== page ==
Survival and growth of the American lobster Homarus americanus fed formulated feeds
Abstract:There may be an opportunity to culture American lobsters (Homarus americanus) in Japan using warmed seawater from thermal effluent of power generating stations. Growth parameters for culture lobsters were compared between groups fed two artificial diets (feed A and feed B) or a standard rotational diet. The rotational diet consisted of frozen shrimp, lugworm, and pelleted kuruma prawn feed given on alternate days. The principal protein sources for formulated feed A were squid meal, fish meal, salmon roe meal and prawn meal (in the proportions 43:29:14:14), and for formulated feed B the sources were squid meal, fish meal and shrimp meal (in the proportions 35:29:36). Each diet was given to 14 individually reared juvenile lobsters (13th - 14th stage, wet body weight ca. 10 g), maintained at 18 ± 2° C for 150 d. Survival in all three treatments was high (ca. 80%) and not significantly different. There were no significant differences between lobsters fed feed A or B in molting frequency (mean ± SD: 2.5 ± 0.5 vs. 2.2 ± 0.5); weight gain ration per molt (1.44 ± 0.05 vs. 1.40 ± 0.10); total percent weight gain (150 ± 59% vs. 116 ± 44%); or, feed conversion ratio (2.0 ± 0.6 vs. 3.0 ± 1.1). However, both diets proved inferior to the rotational diet for all of these factors. Lobsters fed the rotational diet had an average of 2.9 ± 0.5 molts, weight gain ration per molt of 1.56 ± 0.06, total percent weight gain of 376 ± 67%, and a feed conversion ratio of 1.4 ± 0.3. Lobsters fed feed B developed a whitish-blue exoskeleton after 4 - 5 wks, probably due to a carotenoid deficiency, so from day 58 onward, feed B was supplemented with carotenoid oil. The original exoskeleton color recovered after three molts. Lobster given feed B also seemed to take longer than those receiving feed A to harden the new exoskeleton after molting. Neither of the formulated feeds is adequate to replace the rotational diet.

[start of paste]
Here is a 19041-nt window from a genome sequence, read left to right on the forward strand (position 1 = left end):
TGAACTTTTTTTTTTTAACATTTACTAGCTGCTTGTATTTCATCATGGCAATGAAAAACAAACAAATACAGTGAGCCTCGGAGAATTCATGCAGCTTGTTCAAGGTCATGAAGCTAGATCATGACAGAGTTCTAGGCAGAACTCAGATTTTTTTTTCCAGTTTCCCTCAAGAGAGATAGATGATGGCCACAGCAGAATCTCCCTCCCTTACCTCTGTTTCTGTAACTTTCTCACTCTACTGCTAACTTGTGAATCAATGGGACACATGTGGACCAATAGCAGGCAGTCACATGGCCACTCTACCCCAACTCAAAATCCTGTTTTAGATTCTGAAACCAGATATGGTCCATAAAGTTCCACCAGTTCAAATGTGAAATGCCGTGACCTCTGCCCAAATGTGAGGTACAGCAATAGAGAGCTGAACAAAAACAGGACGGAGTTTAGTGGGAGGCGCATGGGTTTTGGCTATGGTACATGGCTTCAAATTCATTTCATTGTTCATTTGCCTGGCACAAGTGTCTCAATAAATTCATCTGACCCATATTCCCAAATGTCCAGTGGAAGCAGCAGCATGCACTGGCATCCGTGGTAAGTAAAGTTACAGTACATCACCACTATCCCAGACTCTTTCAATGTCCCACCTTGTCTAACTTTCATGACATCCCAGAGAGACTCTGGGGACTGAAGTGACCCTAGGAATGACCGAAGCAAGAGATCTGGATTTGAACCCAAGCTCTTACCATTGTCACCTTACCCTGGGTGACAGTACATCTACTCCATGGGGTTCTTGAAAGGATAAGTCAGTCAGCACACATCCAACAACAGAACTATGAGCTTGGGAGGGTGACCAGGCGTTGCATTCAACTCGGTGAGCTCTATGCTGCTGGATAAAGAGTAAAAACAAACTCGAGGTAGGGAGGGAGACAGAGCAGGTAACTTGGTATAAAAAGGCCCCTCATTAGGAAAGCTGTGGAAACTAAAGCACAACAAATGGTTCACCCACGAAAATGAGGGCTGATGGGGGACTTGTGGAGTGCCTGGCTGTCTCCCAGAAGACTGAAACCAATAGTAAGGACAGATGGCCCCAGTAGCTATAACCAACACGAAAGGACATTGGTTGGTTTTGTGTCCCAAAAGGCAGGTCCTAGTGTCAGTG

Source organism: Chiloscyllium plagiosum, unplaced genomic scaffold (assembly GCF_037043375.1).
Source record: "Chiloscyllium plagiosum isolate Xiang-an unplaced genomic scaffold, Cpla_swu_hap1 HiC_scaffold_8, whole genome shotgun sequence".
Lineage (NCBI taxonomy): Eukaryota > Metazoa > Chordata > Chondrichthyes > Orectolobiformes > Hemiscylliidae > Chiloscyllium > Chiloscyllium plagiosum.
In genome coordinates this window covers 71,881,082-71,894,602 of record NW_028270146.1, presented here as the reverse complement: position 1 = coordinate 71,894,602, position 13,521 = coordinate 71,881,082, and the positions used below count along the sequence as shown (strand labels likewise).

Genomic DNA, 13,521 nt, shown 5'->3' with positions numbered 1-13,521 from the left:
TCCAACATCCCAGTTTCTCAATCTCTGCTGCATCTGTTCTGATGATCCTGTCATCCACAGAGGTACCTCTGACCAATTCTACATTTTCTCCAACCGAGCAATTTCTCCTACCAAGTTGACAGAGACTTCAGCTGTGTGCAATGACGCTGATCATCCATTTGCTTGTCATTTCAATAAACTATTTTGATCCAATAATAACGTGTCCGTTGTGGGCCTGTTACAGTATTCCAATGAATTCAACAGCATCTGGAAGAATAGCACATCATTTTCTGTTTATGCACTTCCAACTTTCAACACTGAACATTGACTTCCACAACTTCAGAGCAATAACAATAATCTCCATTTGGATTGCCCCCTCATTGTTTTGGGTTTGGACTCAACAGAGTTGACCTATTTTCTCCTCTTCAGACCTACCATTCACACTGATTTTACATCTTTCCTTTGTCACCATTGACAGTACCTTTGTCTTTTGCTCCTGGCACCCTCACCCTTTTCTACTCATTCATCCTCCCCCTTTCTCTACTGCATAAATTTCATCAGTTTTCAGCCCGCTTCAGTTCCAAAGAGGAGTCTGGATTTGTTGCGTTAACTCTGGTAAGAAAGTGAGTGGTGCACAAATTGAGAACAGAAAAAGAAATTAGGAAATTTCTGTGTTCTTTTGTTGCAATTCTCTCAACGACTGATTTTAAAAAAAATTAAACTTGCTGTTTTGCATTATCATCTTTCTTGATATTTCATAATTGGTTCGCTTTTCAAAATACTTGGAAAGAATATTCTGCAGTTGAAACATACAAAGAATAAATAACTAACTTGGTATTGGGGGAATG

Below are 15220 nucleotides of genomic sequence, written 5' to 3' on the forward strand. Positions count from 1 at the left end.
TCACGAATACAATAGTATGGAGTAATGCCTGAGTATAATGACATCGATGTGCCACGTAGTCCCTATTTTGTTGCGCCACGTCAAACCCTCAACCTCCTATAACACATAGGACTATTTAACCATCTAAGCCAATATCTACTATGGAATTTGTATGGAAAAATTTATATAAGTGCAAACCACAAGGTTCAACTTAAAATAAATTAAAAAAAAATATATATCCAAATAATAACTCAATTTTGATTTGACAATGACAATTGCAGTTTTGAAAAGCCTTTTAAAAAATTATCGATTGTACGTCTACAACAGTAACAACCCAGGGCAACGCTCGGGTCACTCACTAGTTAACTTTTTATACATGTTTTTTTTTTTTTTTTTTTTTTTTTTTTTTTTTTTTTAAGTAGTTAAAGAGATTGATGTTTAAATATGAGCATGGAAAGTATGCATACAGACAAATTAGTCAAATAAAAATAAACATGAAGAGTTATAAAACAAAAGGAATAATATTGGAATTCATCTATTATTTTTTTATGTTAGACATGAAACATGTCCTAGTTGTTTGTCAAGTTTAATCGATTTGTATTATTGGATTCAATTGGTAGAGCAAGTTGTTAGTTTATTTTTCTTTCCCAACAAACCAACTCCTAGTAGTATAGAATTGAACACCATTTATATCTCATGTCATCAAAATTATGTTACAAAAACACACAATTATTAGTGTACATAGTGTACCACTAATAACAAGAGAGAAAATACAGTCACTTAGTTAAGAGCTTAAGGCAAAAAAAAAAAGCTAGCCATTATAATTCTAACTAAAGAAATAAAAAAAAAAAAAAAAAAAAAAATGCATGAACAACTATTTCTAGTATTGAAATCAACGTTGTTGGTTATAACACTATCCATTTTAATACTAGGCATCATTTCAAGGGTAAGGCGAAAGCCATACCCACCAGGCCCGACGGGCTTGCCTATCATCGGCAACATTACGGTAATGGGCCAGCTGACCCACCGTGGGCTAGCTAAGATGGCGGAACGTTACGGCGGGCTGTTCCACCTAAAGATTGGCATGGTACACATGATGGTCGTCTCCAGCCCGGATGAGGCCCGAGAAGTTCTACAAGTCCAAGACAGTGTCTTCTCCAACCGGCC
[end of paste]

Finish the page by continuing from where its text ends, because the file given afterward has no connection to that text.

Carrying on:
Document Type: Research Article
Publication date: July 1, 1997
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